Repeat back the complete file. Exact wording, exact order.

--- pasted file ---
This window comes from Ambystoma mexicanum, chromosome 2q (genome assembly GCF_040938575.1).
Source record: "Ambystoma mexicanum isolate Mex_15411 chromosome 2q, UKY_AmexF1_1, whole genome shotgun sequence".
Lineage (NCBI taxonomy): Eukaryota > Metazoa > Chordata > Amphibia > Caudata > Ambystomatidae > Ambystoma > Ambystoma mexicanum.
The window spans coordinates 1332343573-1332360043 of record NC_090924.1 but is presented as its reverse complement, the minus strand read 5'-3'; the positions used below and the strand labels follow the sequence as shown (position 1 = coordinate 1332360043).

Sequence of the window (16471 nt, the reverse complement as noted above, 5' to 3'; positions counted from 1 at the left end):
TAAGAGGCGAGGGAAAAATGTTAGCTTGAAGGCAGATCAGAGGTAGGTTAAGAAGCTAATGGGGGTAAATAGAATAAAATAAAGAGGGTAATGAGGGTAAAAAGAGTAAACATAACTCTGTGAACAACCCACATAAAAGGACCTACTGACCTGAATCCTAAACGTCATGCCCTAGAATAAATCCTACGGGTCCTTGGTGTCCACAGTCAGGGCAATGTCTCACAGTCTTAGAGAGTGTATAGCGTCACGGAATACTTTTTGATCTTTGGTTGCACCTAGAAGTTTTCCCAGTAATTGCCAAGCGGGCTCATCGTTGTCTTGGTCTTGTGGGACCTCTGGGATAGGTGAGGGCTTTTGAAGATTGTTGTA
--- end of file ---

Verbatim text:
This window comes from Ambystoma mexicanum, chromosome 2q (genome assembly GCF_040938575.1).
Source record: "Ambystoma mexicanum isolate Mex_15411 chromosome 2q, UKY_AmexF1_1, whole genome shotgun sequence".
Lineage (NCBI taxonomy): Eukaryota > Metazoa > Chordata > Amphibia > Caudata > Ambystomatidae > Ambystoma > Ambystoma mexicanum.
The window spans coordinates 1332343573-1332360043 of record NC_090924.1 but is presented as its reverse complement, the minus strand read 5'-3'; the positions used below and the strand labels follow the sequence as shown (position 1 = coordinate 1332360043).

Sequence of the window (16471 nt, the reverse complement as noted above, 5' to 3'; positions counted from 1 at the left end):
TAAGAGGCGAGGGAAAAATGTTAGCTTGAAGGCAGATCAGAGGTAGGTTAAGAAGCTAATGGGGGTAAATAGAATAAAATAAAGAGGGTAATGAGGGTAAAAAGAGTAAACATAACTCTGTGAACAACCCACATAAAAGGACCTACTGACCTGAATCCTAAACGTCATGCCCTAGAATAAATCCTACGGGTCCTTGGTGTCCACAGTCAGGGCAATGTCTCACAGTCTTAGAGAGTGTATAGCGTCACGGAATACTTTTTGATCTTTGGTTGCACCTAGAAGTTTTCCCAGTAATTGCCAAGCGGGCTCATCGTTGTCTTGGTCTTGTGGGACCTCTGGGATAGGTGAGGGCTTTTGAAGATTGTTGTA